ADPassMon updated to v1.11.4

Download the latest release on GitHub.

New feature:

This version introduces a user-configurable check interval. You can adjust the check interval anywhere from 1 to 24 hours.


Bug fixes:

ADPassMon is designed to poll AD for password expiration info immediately upon launch, 15 seconds after the computer wakes from sleep, and/or every x hours as determined by the check interval. Blog commenter Andy May let me know that the automatic expiration check was not working properly. This release fixes that bug.

ADPassMon updated to 1.10.3

This release fixes a long-standing assumption (bug??). Until now, ADPassMon has assumed that your Mac’s primary DNS server is also an Active Directory server that can answer LDAP queries. With this release, AD LDAP server information is retrieved using the ‘dsconfigad’ and ‘dig’ commands. Specifically, the AD domain is retrieved using this command

dsconfigad -show | awk '/Active Directory Domain/{print $NF}'

and the output of this command is used in the following dig command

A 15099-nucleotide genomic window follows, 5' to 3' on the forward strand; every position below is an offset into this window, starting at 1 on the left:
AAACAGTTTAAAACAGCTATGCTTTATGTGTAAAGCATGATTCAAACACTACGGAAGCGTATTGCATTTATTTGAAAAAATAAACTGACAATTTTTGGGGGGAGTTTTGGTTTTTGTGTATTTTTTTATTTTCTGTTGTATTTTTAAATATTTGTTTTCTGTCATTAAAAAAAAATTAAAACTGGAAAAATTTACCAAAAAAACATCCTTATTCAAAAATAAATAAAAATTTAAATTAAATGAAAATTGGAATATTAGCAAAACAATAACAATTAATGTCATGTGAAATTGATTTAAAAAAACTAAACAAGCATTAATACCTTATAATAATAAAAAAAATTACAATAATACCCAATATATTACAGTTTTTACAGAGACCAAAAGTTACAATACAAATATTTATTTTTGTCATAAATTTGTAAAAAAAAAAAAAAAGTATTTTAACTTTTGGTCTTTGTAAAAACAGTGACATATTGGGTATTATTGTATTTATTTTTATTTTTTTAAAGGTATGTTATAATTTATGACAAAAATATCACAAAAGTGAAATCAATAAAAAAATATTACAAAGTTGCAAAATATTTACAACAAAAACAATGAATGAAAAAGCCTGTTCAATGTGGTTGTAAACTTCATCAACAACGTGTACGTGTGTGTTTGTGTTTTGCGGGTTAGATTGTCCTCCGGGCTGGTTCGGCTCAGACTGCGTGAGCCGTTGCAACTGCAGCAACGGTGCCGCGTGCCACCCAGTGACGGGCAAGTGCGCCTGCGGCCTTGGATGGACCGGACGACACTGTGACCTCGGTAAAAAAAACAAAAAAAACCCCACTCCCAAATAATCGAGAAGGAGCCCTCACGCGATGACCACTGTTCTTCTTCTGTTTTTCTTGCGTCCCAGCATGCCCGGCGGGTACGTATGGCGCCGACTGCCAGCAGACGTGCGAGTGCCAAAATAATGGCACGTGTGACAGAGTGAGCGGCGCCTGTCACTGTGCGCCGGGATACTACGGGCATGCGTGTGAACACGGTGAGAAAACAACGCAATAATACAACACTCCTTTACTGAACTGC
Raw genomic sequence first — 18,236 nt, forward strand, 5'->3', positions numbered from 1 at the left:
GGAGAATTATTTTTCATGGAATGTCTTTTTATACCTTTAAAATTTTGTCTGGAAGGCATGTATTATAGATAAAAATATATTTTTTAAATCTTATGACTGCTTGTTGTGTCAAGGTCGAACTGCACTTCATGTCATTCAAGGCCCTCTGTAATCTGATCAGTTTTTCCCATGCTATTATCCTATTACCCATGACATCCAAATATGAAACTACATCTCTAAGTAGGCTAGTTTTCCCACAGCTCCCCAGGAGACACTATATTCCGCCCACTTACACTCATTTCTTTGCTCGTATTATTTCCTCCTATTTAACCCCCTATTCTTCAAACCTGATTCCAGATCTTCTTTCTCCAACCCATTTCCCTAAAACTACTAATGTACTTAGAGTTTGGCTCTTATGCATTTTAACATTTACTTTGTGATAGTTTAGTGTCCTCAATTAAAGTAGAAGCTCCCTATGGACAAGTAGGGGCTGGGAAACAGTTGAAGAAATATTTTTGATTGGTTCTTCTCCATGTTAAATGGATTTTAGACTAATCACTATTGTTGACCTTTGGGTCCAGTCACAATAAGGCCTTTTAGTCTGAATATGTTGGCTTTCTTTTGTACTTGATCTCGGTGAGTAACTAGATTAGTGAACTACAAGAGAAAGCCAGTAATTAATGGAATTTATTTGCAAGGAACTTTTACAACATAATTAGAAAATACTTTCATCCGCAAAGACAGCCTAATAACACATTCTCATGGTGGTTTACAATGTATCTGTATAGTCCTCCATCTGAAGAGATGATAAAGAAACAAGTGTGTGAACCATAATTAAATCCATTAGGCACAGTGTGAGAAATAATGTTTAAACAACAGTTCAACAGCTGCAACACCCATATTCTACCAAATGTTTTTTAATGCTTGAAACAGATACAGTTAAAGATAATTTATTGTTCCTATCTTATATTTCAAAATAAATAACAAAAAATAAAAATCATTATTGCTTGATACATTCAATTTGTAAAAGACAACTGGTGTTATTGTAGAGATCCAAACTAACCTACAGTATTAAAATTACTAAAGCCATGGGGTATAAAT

dig -t srv _ldap._tcp.DOMAIN | /usr/bin/awk '/^_ldap/{print $NF}'

Also new with this release:

I will now be hosting ADPassMon releases on GitHub instead of Dropbox. Please visit my ADPassMon releases page to download version 1.10.3.

Tool: Get the path to an Active Directory user home

automator_iconWhen you need to look up the path to an Active Directory user’s home directory, there are a few ways to get the information:

That last bullet point is the most convenient way, particularly because I’m about to tell you how to do it. We’ll use Automator to create a Service that uses AppleScript to get the home directory location of a username via a dscl query, and show the path in a dialog box in both Mac and Windows-friendly formats. As a bonus, we’ll let either of the paths be copied to the clipboard for easy pasting.

Before you start, I should note that this will only work on Macs that meet the following requirements:

  • running Mac OS 10.6 or later
  • bound to Active Directory

Sound good? Let’s begin.

Note: If you want to skip the tutorial, you can download the completed Automator service here, unzip it, and drop it into your ~/Library/Services folder. To use it, right-click on a username – it has to be showing in a Mac app somewhere as selectable text – then select Get AD Home from the pop-up menu or its Services submenu. Continue reading